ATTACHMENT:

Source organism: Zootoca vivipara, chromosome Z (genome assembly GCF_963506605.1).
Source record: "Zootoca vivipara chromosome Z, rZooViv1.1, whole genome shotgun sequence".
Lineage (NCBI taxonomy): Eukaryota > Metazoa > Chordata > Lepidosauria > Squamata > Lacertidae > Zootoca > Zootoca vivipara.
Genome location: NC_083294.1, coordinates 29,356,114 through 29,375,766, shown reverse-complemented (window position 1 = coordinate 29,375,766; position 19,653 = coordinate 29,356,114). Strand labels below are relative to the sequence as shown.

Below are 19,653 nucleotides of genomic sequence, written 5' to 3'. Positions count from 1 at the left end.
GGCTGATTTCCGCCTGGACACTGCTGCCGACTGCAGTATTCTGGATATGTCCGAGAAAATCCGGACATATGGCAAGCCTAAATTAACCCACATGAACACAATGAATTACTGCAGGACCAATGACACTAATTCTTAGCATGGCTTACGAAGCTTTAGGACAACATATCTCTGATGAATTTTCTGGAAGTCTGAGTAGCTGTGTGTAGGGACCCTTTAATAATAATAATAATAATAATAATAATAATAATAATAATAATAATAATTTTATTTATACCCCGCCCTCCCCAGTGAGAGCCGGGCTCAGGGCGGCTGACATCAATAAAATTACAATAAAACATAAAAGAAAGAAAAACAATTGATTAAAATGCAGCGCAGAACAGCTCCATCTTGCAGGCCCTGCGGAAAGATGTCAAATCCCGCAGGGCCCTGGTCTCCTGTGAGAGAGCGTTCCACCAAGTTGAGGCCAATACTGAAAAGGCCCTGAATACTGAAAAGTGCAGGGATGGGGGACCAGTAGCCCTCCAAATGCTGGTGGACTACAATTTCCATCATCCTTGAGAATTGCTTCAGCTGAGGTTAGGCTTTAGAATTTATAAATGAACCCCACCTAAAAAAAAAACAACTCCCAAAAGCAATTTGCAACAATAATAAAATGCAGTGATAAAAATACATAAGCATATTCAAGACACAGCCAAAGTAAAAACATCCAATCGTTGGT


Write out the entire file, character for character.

Source organism: Zootoca vivipara, chromosome Z (genome assembly GCF_963506605.1).
Source record: "Zootoca vivipara chromosome Z, rZooViv1.1, whole genome shotgun sequence".
Lineage (NCBI taxonomy): Eukaryota > Metazoa > Chordata > Lepidosauria > Squamata > Lacertidae > Zootoca > Zootoca vivipara.
Genome location: NC_083294.1, coordinates 29,356,114 through 29,375,766, shown reverse-complemented (window position 1 = coordinate 29,375,766; position 19,653 = coordinate 29,356,114). Strand labels below are relative to the sequence as shown.

Below are 19,653 nucleotides of genomic sequence, written 5' to 3'. Positions count from 1 at the left end.
GGCTGATTTCCGCCTGGACACTGCTGCCGACTGCAGTATTCTGGATATGTCCGAGAAAATCCGGACATATGGCAAGCCTAAATTAACCCACATGAACACAATGAATTACTGCAGGACCAATGACACTAATTCTTAGCATGGCTTACGAAGCTTTAGGACAACATATCTCTGATGAATTTTCTGGAAGTCTGAGTAGCTGTGTGTAGGGACCCTTTAATAATAATAATAATAATAATAATAATAATAATAATAATAATAATAATTTTATTTATACCCCGCCCTCCCCAGTGAGAGCCGGGCTCAGGGCGGCTGACATCAATAAAATTACAATAAAACATAAAAGAAAGAAAAACAATTGATTAAAATGCAGCGCAGAACAGCTCCATCTTGCAGGCCCTGCGGAAAGATGTCAAATCCCGCAGGGCCCTGGTCTCCTGTGAGAGAGCGTTCCACCAAGTTGAGGCCAATACTGAAAAGGCCCTGAATACTGAAAAGTGCAGGGATGGGGGACCAGTAGCCCTCCAAATGCTGGTGGACTACAATTTCCATCATCCTTGAGAATTGCTTCAGCTGAGGTTAGGCTTTAGAATTTATAAATGAACCCCACCTAAAAAAAAAACAACTCCCAAAAGCAATTTGCAACAATAATAAAATGCAGTGATAAAAATACATAAGCATATTCAAGACACAGCCAAAGTAAAAACATCCAATCGTTGGT